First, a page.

Bring on 2015 and a fresh start!
I love the new year. It’s a chance to start over. To resolve to better yourself. And if you don’t like to make resolutions then just enjoy that you are just getting closer and closer to warmer weather, which is what I live for.
This year I’ve resolved to eat ‘smarter’. I am on a mission to be more conscious about what I eat and how much. I’ve lost a lot of weight over the last year and I would like to loose another 15 or pounds before our wedding in June. But even aside from that I want to be more careful about what I put into my body and be more considerate regarding how it could potentially negatively effect how my body feels.
We’re about 2 weeks into the new year and so far so good. I have my moments when I eat a cookie but then I try to balance the sweet out with more paleo meals or salads. I’m just hoping to keep this up and settle in on something that feels good and is good for me.
Lately, I’ve noticed that I keep seeing an old New York Times article getting shared and shared over and over again on Facebook. I think it has to do with the New Year as people are looking for some insight to a better life in the new year.
The article talks of how the people on these Greek island live significantly longer than most people, it’s known as “The Island Where People Forget to Die”. People are reaching their 80’s, 90’s and even to 100 at a greater rate than the rest of the world. They are not immune to cancer and other illnesses exactly, but if the are living longer than other cultures before getting ill.
They live their lives at a different pace than the rest of the world. They enjoy slower days that are filled with friends and families while they tend to their gardens and livestock. The food that they harvest is the focal point of the meals. Fruits, vegetables, and beans are diet staples, as well as goat and fish. Rich olive oils and red wine are, of course, enjoyed as well.
But if you don’t live on Ikaria and want you experience some of their cooking yourself then get the Ikaria: Lessons on Food, Life, and Longevity from the Greek Island Where People Forget to Die cookbook by Diane Kochilas. Kochila divides her time between New York and Irakia, her family’s ancestral island. She has first hand experience cooking the foods native to the famous Greek island. She has foraged for mushrooms, dried vegetables, and made cheese, which she has made into incredible meals.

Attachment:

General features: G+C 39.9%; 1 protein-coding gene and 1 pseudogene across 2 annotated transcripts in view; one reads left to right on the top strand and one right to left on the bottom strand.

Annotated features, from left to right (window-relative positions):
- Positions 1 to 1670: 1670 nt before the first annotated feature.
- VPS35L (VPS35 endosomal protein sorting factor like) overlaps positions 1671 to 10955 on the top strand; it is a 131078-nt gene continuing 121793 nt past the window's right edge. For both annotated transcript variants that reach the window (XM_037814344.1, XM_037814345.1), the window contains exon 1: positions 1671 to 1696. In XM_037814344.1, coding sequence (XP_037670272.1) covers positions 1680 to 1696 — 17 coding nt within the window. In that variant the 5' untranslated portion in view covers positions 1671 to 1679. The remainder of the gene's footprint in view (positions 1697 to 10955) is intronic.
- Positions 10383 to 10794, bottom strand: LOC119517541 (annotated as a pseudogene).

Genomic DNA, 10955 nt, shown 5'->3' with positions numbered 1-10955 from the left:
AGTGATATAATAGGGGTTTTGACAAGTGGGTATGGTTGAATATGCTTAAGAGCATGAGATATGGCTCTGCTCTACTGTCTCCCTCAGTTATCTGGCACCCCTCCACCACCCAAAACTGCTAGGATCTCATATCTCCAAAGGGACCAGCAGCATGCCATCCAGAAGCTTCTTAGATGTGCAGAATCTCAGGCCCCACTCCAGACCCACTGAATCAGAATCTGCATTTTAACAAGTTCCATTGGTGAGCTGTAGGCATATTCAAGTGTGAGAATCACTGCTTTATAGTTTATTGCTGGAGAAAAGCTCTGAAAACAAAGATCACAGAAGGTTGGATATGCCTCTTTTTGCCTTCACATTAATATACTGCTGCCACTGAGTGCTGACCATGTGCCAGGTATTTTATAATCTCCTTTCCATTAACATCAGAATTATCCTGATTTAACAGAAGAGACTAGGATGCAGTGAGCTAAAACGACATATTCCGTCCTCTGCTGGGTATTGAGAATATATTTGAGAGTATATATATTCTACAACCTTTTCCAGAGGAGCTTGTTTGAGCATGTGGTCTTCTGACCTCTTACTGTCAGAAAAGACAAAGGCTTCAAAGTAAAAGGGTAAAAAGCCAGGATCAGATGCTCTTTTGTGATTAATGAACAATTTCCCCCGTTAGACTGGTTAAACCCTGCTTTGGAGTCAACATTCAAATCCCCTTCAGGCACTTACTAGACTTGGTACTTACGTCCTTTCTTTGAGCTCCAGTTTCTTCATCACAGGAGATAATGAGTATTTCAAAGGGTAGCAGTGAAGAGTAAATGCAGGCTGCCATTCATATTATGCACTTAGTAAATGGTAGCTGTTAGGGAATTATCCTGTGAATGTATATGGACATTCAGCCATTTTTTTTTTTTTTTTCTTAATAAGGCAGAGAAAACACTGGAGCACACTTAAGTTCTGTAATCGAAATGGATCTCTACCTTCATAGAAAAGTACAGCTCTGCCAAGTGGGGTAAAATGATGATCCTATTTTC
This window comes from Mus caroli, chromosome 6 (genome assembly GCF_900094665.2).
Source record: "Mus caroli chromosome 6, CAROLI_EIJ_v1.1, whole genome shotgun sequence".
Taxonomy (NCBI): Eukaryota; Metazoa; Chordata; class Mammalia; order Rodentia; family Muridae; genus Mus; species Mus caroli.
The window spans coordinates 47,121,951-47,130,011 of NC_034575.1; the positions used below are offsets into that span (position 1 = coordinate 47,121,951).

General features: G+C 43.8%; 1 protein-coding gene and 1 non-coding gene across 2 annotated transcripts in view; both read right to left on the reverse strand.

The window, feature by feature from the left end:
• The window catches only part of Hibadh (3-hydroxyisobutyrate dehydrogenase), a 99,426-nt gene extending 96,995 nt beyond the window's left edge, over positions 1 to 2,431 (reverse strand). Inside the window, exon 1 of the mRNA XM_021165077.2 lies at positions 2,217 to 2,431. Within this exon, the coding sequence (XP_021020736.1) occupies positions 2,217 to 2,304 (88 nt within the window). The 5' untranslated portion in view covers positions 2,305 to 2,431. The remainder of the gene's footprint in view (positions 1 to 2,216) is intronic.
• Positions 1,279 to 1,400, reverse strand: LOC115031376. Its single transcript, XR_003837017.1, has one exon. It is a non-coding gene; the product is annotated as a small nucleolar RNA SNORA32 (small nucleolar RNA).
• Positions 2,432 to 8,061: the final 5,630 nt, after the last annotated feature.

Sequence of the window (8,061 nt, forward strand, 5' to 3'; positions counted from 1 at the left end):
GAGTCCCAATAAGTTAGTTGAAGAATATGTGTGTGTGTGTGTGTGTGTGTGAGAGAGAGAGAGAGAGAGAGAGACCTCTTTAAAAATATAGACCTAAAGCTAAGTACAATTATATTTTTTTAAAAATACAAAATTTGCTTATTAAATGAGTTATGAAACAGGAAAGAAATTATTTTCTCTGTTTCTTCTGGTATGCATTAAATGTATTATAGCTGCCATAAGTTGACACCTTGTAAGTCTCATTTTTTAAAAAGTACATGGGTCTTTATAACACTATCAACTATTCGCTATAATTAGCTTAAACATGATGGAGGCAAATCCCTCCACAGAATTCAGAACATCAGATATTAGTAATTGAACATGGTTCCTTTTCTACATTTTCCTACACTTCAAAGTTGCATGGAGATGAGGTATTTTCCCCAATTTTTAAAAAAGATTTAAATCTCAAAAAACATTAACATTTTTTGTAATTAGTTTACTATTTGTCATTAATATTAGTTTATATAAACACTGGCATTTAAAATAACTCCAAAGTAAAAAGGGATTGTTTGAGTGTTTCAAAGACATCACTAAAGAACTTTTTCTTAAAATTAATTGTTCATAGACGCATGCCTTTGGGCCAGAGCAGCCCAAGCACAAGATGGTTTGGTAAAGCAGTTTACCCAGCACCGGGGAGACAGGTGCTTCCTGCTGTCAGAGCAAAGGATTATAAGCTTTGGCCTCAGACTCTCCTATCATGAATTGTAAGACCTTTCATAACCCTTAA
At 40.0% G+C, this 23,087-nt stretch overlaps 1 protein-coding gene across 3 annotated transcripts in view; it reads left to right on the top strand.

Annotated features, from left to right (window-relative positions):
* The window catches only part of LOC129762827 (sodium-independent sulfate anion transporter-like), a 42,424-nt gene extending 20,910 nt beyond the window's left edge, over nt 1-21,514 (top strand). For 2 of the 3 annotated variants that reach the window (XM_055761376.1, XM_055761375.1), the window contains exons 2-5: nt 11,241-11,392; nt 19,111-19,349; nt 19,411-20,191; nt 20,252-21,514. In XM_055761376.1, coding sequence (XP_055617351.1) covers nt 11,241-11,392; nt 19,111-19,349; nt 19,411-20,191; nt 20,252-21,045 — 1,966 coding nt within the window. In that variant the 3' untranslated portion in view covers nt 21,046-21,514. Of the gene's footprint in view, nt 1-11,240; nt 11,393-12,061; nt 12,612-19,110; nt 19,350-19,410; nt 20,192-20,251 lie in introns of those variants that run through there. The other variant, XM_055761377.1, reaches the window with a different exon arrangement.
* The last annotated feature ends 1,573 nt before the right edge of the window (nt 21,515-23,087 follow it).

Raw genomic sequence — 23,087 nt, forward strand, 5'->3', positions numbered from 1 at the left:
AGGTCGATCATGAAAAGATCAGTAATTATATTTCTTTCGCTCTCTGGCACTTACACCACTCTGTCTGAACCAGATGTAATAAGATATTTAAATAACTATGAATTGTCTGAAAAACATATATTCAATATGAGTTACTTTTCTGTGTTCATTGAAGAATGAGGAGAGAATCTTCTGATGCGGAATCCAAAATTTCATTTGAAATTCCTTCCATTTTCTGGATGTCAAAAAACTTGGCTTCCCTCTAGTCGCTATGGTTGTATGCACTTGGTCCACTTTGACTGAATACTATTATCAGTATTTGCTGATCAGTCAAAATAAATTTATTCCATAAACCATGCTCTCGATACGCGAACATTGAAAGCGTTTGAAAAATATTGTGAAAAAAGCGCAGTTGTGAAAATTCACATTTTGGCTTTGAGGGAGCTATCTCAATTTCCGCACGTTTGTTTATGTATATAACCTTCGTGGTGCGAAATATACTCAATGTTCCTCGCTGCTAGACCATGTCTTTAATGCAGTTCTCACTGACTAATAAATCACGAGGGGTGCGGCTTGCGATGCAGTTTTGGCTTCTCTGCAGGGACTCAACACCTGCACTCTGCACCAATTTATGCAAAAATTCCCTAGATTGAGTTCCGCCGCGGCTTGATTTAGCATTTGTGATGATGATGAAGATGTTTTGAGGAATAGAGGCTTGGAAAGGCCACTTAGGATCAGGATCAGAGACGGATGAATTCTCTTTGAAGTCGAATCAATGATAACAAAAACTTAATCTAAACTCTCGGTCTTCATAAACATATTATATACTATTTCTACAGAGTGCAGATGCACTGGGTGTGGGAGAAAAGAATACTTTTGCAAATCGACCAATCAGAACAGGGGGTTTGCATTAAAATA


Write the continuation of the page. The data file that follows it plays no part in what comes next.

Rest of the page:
This cookbook shares the foods of the people living on Ikaria in a creative way by mixing in story telling with the recipes. And photos too!! The recipes are focused on Mezedes, which are small plates that are perfect for snacking while catching up with a friend, salads, soups, beans and legumes, meats, and fish. There are some sweet treats in there too. (I swear that one day I’ll make Loukoumades!)
There were so many recipes that I tagged to make but the one that first jumped out to me was the Mushroom Stew as I wanted something comforting for the cold weather. It was a perfect pick!
The stew is easy to prep, I think it took me just a few minutes to cut up the onions and while they were cooking I sliced kale into very thin ribbons. And as that was cooking I sliced the mushrooms. Super simple.
The recipe calls for red wine but if you don’t want to use it or have it on hand then feel free to substitute in beef broth. Skip the wine and it will be a great Whole 30 meal. Yum!
The Mushroom Stew is healthy and hearty. It’s rich tasting but not rich for you. The flavors are earthy and it has great texture. It’s great served with mashed potatoes, rice, freekeh, or crusty bread. Just be sure to have something to absorb the flavorful broth.
Embrace the ingredients, recipes, and lifestyle of the people Ikaria and you’ll live a long and happy life. Oh, so you can’t take midday naps? Well, at least make this amazing Mushroom Stew! Enjoy!
Healthy & Hearty Mushroom Stew
Makes 4 generous servings
- 1 1/2 pounds (750 grams) mixed mushrooms, such as white button, oyster, boletus, porcini, chanterelles, portobellos,
- 1/4 Cup Greek Extra Virgin Olive Oil
- 2 large red onions, coarsely shopped (yields approximately 2 Cups)
- 2 garlic cloves, finely chopped
- 1-2 pounds sweet greens, such as chard, spinach sweet dandelions, sweet sorrel, kale, and/or wile fennel (optional)
- 1/2 Cup dry red wine, or beef broth
- 1 Cup chopped canned tomatoes
- 3 Tablespoons red wine vinegar
- 2 bay leaves
- pinch of ground allspice
- 3 or 4 sprigs fresh or dried oregano
- 3 sprigs fresh or dried thyme
- salt and freshly ground black pepper
- Slice the mushrooms, into 1/4″ thick slices, as needed, depending on the size of the mushroom.
- In a very large, wide pot, heat the olive oil over medium heat.
- Add the onion once the oil is shimmery. Cook until translucent and soft, about 6 minutes. Stir a bit so they don’t brown.
- Add the greens, and cook for about 8-10 minutes until they are wilted.
- Add the mushrooms and cook for a few minutes to soften. Add the red wine and bring to a boil.
- Add the canned tomatoes, red wine vinegar, bay leaves, all spice, oregano, and the salt and pepper to taste.
- Cover and reduce the heat to medium-low. Simmer for 30-40 minutes, until everything is tender.
- Enjoy with rice, mashed potatoes, freekeh, quinoa, or slices of toasted bread that has been drizzled with olive oil. A glass of red wine doesn’t hurt either!
Sourced from Ikaria: Lessons on Food, Life, and Longevity from the Greek Island Where People Forget to Die
While I received this complimentary cookbook for review, all opinions are my own.
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